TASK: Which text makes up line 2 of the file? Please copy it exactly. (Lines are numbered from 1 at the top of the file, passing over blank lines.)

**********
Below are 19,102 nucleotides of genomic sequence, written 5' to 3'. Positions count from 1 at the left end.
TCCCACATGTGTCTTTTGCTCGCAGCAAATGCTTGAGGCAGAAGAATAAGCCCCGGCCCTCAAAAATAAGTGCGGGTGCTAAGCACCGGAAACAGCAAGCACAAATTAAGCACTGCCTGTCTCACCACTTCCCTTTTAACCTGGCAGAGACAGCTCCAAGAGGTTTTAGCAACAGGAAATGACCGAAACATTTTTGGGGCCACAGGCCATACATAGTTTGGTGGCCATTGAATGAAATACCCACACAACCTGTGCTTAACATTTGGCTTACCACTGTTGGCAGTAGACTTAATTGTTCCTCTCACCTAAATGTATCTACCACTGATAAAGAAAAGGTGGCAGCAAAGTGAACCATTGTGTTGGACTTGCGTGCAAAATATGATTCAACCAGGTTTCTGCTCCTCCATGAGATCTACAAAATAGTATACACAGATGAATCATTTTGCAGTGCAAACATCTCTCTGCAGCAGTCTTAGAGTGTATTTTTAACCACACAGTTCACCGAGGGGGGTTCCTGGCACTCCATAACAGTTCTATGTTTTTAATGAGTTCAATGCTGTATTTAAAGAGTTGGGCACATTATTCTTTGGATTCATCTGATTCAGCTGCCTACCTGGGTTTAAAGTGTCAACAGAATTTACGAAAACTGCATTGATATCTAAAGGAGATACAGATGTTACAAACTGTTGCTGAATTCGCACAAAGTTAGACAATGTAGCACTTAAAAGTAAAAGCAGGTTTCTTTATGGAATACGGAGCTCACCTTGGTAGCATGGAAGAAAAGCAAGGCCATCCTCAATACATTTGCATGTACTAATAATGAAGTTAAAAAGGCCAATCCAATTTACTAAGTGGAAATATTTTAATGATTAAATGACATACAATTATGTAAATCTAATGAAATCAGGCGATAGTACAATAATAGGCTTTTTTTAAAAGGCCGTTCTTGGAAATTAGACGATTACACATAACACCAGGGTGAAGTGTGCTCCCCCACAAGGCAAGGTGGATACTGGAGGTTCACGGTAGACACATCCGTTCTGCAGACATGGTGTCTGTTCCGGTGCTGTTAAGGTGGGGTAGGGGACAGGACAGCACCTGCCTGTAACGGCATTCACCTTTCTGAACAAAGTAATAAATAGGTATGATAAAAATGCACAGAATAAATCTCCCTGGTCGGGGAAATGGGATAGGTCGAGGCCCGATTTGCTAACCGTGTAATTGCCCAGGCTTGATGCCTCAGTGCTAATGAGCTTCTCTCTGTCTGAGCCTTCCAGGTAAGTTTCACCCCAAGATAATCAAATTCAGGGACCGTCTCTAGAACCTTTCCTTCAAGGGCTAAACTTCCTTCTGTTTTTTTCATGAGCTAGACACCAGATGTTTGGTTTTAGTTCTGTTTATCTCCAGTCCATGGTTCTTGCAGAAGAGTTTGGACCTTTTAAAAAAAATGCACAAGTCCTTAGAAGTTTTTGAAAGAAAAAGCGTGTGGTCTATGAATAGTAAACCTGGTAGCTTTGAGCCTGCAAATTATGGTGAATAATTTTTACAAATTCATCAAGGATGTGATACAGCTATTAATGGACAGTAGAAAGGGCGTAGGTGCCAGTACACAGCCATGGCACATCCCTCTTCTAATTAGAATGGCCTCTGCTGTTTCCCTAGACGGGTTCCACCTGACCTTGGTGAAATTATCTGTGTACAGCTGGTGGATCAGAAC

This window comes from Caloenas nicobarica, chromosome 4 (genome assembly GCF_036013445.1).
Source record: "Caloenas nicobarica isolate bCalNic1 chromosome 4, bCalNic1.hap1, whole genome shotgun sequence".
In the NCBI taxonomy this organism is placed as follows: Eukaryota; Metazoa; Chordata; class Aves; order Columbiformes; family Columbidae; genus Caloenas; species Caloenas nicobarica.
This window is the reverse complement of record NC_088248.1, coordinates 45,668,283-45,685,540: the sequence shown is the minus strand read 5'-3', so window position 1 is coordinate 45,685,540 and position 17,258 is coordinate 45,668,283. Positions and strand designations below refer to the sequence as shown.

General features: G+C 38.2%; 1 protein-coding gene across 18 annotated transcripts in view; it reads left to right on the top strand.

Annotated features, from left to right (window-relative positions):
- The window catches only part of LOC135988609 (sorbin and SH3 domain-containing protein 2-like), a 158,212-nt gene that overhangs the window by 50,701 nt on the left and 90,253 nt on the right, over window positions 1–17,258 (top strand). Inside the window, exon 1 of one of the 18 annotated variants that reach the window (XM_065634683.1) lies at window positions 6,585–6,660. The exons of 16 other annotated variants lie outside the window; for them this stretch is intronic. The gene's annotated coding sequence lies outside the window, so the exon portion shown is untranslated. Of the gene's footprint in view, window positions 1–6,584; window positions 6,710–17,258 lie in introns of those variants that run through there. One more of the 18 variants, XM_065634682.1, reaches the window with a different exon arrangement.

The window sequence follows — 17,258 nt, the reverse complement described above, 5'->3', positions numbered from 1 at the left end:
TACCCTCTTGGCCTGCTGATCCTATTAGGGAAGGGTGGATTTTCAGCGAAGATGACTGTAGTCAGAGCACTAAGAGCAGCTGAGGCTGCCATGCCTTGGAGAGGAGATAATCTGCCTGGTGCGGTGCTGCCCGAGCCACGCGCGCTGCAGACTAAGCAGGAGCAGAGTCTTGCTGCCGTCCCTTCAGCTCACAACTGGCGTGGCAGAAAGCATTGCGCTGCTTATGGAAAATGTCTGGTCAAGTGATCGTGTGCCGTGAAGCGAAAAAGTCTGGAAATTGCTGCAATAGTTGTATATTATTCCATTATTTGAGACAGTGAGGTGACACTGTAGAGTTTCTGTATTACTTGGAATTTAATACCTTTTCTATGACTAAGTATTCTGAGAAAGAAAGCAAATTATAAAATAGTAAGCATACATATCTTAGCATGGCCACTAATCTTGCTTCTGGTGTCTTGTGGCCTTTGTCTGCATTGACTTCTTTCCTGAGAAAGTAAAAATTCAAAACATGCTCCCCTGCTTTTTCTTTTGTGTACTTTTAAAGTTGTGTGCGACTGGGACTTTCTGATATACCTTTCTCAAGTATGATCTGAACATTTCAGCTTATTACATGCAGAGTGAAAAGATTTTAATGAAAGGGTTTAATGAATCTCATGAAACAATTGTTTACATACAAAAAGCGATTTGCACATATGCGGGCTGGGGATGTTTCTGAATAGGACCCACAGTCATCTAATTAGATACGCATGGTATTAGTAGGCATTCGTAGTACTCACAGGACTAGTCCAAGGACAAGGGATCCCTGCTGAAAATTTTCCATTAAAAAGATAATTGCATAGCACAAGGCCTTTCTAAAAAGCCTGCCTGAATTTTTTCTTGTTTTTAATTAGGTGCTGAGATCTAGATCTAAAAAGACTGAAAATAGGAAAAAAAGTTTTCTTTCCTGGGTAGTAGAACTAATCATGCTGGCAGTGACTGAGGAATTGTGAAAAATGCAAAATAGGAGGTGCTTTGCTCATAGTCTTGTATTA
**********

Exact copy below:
TCCCACATGTGTCTTTTGCTCGCAGCAAATGCTTGAGGCAGAAGAATAAGCCCCGGCCCTCAAAAATAAGTGCGGGTGCTAAGCACCGGAAACAGCAAGCACAAATTAAGCACTGCCTGTCTCACCACTTCCCTTTTAACCTGGCAGAGACAGCTCCAAGAGGTTTTAGCAACAGGAAATGACCGAAACATTTTTGGGGCCACAGGCCATACATAGTTTGGTGGCCATTGAATGAAATACCCACACAACCTGTGCTTAACATTTGGCTTACCACTGTTGGCAGTAGACTTAATTGTTCCTCTCACCTAAATGTATCTACCACTGATAAAGAAAAGGTGGCAGCAAAGTGAACCATTGTGTTGGACTTGCGTGCAAAATATGATTCAACCAGGTTTCTGCTCCTCCATGAGATCTACAAAATAGTATACACAGATGAATCATTTTGCAGTGCAAACATCTCTCTGCAGCAGTCTTAGAGTGTATTTTTAACCACACAGTTCACCGAGGGGGGTTCCTGGCACTCCATAACAGTTCTATGTTTTTAATGAGTTCAATGCTGTATTTAAAGAGTTGGGCACATTATTCTTTGGATTCATCTGATTCAGCTGCCTACCTGGGTTTAAAGTGTCAACAGAATTTACGAAAACTGCATTGATATCTAAAGGAGATACAGATGTTACAAACTGTTGCTGAATTCGCACAAAGTTAGACAATGTAGCACTTAAAAGTAAAAGCAGGTTTCTTTATGGAATACGGAGCTCACCTTGGTAGCATGGAAGAAAAGCAAGGCCATCCTCAATACATTTGCATGTACTAATAATGAAGTTAAAAAGGCCAATCCAATTTACTAAGTGGAAATATTTTAATGATTAAATGACATACAATTATGTAAATCTAATGAAATCAGGCGATAGTACAATAATAGGCTTTTTTTAAAAGGCCGTTCTTGGAAATTAGACGATTACACATAACACCAGGGTGAAGTGTGCTCCCCCACAAGGCAAGGTGGATACTGGAGGTTCACGGTAGACACATCCGTTCTGCAGACATGGTGTCTGTTCCGGTGCTGTTAAGGTGGGGTAGGGGACAGGACAGCACCTGCCTGTAACGGCATTCACCTTTCTGAACAAAGTAATAAATAGGTATGATAAAAATGCACAGAATAAATCTCCCTGGTCGGGGAAATGGGATAGGTCGAGGCCCGATTTGCTAACCGTGTAATTGCCCAGGCTTGATGCCTCAGTGCTAATGAGCTTCTCTCTGTCTGAGCCTTCCAGGTAAGTTTCACCCCAAGATAATCAAATTCAGGGACCGTCTCTAGAACCTTTCCTTCAAGGGCTAAACTTCCTTCTGTTTTTTTCATGAGCTAGACACCAGATGTTTGGTTTTAGTTCTGTTTATCTCCAGTCCATGGTTCTTGCAGAAGAGTTTGGACCTTTTAAAAAAAATGCACAAGTCCTTAGAAGTTTTTGAAAGAAAAAGCGTGTGGTCTATGAATAGTAAACCTGGTAGCTTTGAGCCTGCAAATTATGGTGAATAATTTTTACAAATTCATCAAGGATGTGATACAGCTATTAATGGACAGTAGAAAGGGCGTAGGTGCCAGTACACAGCCATGGCACATCCCTCTTCTAATTAGAATGGCCTCTGCTGTTTCCCTAGACGGGTTCCACCTGACCTTGGTGAAATTATCTGTGTACAGCTGGTGGATCAGAAC